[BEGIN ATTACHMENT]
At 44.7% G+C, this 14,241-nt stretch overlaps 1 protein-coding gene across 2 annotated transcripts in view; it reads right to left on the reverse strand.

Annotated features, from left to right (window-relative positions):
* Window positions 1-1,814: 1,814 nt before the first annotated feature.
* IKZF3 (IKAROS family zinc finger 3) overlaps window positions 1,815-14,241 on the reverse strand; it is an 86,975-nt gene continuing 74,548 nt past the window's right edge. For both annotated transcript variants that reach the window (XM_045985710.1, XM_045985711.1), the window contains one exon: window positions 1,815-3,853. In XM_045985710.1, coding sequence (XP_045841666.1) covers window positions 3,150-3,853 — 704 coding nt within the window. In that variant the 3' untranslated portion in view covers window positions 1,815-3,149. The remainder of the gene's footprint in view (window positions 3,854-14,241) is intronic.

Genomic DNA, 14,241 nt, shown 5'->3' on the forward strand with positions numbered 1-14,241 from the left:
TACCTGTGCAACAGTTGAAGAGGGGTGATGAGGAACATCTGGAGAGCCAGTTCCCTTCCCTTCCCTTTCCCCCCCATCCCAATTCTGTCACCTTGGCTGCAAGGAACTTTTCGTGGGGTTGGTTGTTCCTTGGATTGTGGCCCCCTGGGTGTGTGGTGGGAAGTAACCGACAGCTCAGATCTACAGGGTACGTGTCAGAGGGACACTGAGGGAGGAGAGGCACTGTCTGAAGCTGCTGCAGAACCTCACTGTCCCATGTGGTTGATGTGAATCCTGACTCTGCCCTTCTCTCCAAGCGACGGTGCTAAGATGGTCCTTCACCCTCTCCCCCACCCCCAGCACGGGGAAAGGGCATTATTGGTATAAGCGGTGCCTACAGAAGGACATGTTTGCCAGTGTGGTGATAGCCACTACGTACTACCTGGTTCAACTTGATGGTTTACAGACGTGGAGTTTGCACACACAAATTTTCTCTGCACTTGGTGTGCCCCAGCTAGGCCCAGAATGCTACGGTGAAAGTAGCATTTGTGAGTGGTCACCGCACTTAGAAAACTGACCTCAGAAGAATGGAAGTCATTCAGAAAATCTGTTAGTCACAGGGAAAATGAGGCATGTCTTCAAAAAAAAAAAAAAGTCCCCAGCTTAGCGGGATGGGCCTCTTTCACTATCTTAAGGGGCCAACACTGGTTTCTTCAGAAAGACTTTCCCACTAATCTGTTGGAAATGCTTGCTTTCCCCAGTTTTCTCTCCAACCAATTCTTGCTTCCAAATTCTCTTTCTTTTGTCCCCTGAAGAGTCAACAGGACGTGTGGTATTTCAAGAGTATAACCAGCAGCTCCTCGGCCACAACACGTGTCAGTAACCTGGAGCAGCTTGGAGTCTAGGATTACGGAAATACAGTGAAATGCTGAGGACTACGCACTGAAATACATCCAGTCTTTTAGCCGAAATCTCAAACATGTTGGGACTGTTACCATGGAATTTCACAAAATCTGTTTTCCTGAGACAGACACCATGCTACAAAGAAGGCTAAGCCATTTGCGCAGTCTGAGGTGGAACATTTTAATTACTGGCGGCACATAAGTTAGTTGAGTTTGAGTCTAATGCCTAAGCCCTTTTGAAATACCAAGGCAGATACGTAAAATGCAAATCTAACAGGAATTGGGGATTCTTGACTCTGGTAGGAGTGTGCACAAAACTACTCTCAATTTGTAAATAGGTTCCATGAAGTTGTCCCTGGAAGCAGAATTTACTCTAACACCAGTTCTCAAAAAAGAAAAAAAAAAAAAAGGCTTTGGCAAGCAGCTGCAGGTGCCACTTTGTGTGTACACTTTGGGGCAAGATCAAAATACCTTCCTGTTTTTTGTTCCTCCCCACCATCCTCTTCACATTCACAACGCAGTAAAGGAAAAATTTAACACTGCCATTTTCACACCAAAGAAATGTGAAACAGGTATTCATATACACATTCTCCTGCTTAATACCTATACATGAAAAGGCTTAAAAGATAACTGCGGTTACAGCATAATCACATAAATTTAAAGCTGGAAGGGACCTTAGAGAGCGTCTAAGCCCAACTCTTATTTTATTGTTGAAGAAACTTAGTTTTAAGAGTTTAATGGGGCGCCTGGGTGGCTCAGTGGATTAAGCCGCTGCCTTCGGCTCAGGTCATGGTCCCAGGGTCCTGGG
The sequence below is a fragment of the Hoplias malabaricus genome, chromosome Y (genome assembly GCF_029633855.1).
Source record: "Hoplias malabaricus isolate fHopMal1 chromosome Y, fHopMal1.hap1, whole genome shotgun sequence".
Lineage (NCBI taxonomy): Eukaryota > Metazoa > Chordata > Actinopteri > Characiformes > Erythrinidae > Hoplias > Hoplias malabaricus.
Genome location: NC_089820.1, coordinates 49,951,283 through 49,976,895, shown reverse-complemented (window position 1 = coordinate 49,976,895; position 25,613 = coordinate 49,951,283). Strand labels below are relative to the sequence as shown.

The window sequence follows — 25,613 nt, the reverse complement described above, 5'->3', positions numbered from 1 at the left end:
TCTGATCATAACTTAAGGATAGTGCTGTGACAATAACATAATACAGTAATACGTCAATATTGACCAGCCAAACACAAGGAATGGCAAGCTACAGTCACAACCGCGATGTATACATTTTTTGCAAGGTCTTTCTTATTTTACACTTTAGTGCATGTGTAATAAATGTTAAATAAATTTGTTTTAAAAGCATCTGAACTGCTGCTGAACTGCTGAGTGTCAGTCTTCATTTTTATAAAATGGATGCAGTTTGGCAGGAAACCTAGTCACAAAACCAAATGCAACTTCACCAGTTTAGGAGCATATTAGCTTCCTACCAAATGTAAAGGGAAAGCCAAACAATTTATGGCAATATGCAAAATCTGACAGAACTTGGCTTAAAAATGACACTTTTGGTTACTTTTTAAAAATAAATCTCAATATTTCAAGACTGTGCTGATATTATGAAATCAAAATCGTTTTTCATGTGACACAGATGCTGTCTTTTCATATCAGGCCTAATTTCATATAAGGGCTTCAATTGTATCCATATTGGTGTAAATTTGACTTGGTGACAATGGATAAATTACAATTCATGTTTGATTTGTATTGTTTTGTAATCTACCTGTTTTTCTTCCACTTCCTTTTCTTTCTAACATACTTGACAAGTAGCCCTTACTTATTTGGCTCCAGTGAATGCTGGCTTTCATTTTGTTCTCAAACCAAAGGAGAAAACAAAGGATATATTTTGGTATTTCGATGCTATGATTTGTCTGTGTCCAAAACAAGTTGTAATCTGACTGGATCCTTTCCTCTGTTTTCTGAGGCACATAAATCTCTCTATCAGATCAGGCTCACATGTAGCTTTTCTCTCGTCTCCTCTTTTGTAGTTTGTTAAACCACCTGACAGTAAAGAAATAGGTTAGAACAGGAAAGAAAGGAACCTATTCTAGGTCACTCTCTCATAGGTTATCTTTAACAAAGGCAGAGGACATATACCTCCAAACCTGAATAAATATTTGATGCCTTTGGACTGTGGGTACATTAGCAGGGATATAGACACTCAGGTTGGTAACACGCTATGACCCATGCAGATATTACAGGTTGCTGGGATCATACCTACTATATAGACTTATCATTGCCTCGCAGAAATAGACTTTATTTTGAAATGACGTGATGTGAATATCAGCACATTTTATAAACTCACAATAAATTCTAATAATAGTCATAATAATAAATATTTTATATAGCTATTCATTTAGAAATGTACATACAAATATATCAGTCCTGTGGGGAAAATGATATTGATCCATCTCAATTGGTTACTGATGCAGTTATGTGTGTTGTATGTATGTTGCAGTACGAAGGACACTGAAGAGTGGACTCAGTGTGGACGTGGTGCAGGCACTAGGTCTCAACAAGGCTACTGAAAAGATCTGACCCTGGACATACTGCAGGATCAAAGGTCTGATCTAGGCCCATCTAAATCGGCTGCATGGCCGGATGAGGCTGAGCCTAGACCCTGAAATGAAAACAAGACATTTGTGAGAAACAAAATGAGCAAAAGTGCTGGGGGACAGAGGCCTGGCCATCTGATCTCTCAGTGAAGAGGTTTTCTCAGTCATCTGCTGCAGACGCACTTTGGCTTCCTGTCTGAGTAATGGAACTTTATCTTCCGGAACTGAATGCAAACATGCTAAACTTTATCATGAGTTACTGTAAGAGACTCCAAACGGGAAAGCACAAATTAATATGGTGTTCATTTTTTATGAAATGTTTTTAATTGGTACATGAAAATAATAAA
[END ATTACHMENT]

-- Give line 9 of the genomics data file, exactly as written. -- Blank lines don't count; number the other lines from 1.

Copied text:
Lineage (NCBI taxonomy): Eukaryota > Metazoa > Chordata > Actinopteri > Characiformes > Erythrinidae > Hoplias > Hoplias malabaricus.